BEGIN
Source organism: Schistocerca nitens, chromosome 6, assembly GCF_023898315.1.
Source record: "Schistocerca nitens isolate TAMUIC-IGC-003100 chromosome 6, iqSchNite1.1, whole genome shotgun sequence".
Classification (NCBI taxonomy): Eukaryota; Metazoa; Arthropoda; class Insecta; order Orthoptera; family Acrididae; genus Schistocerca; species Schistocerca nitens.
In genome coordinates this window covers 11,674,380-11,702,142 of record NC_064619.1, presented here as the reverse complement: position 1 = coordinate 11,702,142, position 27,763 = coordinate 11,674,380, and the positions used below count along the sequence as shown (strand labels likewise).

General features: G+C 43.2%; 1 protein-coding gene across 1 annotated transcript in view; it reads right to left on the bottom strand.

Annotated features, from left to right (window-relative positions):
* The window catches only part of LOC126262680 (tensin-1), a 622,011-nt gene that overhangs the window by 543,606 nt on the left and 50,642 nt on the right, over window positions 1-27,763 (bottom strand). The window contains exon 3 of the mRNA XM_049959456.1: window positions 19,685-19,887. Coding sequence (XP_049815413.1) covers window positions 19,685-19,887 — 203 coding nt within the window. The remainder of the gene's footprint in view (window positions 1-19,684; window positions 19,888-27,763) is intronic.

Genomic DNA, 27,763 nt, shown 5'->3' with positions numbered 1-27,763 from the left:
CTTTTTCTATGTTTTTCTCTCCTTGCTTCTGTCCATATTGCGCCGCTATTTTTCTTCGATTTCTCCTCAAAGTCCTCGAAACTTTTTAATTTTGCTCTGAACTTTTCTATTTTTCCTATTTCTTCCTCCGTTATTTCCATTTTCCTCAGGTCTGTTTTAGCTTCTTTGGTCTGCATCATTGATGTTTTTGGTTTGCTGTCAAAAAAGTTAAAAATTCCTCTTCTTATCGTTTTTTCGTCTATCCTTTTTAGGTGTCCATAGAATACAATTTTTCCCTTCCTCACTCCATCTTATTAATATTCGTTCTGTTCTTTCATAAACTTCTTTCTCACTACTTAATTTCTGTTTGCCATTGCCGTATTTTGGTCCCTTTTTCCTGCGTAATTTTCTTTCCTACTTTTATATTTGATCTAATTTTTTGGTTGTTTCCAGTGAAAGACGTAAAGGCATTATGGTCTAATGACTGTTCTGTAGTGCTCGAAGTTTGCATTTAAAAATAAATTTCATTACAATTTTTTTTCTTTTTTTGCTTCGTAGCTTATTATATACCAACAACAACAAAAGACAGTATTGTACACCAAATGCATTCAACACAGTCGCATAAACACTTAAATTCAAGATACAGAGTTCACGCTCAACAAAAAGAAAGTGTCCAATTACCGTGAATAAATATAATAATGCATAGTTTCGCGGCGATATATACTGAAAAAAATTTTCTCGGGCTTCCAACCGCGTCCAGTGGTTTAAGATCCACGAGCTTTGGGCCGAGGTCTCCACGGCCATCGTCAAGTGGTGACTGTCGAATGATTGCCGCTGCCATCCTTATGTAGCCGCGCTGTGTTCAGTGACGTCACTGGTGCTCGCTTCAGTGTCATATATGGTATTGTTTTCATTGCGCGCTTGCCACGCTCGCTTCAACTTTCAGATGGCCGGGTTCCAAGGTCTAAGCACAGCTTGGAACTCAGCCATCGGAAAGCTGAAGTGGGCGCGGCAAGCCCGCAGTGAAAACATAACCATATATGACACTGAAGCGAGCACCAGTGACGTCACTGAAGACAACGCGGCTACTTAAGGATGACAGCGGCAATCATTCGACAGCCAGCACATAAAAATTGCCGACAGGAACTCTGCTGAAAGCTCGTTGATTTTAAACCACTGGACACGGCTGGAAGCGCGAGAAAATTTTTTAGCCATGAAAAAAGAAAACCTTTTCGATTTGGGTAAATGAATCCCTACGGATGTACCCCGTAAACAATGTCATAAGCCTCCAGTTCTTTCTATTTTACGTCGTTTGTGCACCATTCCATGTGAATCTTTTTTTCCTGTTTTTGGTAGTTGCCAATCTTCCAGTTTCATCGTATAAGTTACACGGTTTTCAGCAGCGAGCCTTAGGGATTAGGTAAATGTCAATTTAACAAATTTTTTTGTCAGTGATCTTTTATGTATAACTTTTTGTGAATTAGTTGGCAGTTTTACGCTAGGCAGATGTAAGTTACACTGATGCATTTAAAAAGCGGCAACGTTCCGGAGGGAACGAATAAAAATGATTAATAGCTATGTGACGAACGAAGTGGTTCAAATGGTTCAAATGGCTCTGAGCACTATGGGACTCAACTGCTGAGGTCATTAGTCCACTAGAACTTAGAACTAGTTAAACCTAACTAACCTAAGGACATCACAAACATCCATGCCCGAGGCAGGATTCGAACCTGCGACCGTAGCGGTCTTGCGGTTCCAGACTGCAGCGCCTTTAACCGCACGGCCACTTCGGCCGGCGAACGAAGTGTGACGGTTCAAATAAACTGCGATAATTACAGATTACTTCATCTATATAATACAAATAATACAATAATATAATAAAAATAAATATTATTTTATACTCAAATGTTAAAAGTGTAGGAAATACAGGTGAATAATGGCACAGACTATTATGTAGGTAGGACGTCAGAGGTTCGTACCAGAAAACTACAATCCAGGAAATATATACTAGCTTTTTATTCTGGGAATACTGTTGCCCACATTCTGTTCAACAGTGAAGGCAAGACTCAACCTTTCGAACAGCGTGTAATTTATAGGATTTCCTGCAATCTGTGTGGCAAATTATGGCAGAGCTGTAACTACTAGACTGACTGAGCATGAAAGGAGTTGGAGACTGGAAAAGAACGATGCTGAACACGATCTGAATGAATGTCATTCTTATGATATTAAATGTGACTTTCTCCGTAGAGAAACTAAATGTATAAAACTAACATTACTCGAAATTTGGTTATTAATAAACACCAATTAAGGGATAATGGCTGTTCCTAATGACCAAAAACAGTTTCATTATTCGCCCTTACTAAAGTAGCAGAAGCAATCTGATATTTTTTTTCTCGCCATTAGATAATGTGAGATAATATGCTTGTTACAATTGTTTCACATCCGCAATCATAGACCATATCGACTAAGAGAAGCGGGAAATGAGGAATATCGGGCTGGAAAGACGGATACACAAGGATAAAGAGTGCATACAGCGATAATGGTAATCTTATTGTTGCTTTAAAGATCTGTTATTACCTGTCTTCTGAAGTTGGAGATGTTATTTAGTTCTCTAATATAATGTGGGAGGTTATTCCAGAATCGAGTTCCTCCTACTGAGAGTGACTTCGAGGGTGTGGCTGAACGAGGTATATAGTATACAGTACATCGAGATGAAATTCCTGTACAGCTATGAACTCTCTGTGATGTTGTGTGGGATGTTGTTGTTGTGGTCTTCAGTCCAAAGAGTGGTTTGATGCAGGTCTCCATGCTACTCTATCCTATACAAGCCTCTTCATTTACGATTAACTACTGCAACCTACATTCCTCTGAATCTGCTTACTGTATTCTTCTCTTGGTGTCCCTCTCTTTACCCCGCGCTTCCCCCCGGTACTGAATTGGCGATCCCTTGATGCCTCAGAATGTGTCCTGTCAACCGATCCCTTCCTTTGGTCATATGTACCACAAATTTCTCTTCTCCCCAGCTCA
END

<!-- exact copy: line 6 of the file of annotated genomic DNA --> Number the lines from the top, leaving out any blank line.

Annotated features, from left to right (window-relative positions):